Dr Mike Tremblay

My expertise is in the management of healthcare systems; this includes management decision making, priority setting and the structure of patient journeys. I work with payers, hospitals, life sciences/pharmaceutical companies as well as governments and professional organisations.

I am also a research fellow at University of Kent (UK) in health services research.

I have extensive experience working with leaders in industry and government, working in often challenging circumstances, and writing for demanding clients. I write a few, well-cited papers as well as write readable and actionable reports, design and run effective workshop and make interesting and forward thinking presentations.

I have experience across a broad spectrum of clinical settings and on a wide range of health conditions including neurology, oncology, cardiology, psychiatry, rehabilitation, etc. on topics such as pain management, long term/chronic health, home care, nursing homes and programmes by industry in these areas, such as CPD, and support to payers. This also includes foresight studies, policy and business options and market access.

I have worked at McMaster University, including the teaching hospital (now Hamilton Health Sciences) and worked on healthcare, government and industry challenges in over a dozen countries.

With colleagues, I founded Eden Communications Ltd to launch Living Health, the world’s first digital interactive television channel for health.

I tie back my focus on policy, strategy, decision making and helping my clients address critical challenges to the very beginning at university where I studied mathematical logic and scientific methodology; while I’d started out to be a nuclear physicist, I decided I was more interested in science generally which has freed me to be learn about a broad range of subjects.

My post-graduate work included mathematical logic (its 20th century foundations in Frege, Godel, Russell for instance) but also its application in reasoning and how we structure our idea (Pierce, Toulmin, others) — think how we frame our strategic objectives, the models we build to capture our objectives and the measures we use to assess success.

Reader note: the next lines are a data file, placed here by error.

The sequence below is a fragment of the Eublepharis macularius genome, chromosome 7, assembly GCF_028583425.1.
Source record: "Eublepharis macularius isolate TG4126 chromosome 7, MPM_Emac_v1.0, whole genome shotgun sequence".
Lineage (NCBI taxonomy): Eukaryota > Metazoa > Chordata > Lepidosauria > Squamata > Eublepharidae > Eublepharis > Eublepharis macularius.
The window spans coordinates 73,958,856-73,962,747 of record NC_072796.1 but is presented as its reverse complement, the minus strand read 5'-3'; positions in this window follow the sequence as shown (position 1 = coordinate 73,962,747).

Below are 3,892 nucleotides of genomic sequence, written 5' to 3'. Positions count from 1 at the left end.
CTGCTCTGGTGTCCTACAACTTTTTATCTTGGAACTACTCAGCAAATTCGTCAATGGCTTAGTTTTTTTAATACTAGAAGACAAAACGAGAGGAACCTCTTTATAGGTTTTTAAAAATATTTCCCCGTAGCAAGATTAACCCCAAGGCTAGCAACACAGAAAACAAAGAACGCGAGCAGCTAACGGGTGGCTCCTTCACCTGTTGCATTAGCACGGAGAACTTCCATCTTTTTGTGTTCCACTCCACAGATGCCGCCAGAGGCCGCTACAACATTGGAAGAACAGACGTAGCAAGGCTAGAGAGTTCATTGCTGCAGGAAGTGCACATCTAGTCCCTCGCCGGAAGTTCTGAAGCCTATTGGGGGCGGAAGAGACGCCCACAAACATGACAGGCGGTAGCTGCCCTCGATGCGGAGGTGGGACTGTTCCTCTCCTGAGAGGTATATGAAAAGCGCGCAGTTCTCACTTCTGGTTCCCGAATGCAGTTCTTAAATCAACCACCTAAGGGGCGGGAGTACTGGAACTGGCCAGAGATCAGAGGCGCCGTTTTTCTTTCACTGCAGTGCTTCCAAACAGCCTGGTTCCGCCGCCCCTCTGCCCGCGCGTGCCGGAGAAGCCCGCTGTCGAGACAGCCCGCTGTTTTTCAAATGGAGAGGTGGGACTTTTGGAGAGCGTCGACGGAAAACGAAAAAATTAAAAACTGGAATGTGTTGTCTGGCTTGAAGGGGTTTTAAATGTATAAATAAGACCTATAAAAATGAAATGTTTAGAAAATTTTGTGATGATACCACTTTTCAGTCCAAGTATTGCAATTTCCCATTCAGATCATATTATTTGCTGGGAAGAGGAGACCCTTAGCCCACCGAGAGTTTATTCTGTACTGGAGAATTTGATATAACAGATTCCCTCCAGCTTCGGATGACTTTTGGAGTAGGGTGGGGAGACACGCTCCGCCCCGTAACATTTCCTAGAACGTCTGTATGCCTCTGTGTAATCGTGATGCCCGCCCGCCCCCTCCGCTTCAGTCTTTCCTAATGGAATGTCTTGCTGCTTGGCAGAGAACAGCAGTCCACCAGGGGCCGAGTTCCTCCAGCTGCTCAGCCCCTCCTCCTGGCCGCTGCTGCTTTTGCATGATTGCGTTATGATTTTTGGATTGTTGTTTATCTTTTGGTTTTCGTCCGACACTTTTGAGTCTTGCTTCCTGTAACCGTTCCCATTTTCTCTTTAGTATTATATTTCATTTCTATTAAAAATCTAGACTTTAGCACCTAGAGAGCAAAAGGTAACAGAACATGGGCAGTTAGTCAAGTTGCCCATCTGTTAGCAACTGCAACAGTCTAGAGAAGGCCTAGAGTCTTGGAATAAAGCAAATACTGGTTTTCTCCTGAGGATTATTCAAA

My master’s thesis took a theme from logic, and scientific method (Popper, Feyerabend, Kuhn, Lakatos), and examined modal logic as a way to formalise boundary problems of truth and falsity. This is important in understanding whether we are solving the right problem and with what evidence, as the essential problem is that many issues are ‘wicked’ and do not lend themselves to the easy true/false binary logic so typical of how we apply evidence. Real world problems and challenges are more nuanced and the challenges may not sit neatly in boxes. Along that journey, I learnt some Sanscrit, studied the Navya-Nyaya logicians and our understanding of uncertainty which is a essential feature of knowing when we have actually solved the right problem, whether in business or government. As a consequence, Buddhism is influential for me as a way of seeing the world.

My doctoral work at the University of Toronto took that formal preparation extended it to human reasoning, with a focus on policy development and on applied cognitive psychology (Kohlberg, Bruner, Ausubel, Kahneman and others).  I had initially started a dissertation on science policy as a way of ordering discovery, research and development. But I realised that the university is a key actor in that process, so I altered the focus to examine the purpose of universities as enablers of knowledge creation, in particular for informed reasoning and policy making. I would now, of course, add the role of independent and corporate research and knowledge translation entities, as well as academic health science centres as a key component in biomedical knowledge. This then brings us to major issues today with the emphasis on translational research, the triple helix of government, university and industry, and how we extract solutions to real world priorities.

More detail is available upon request.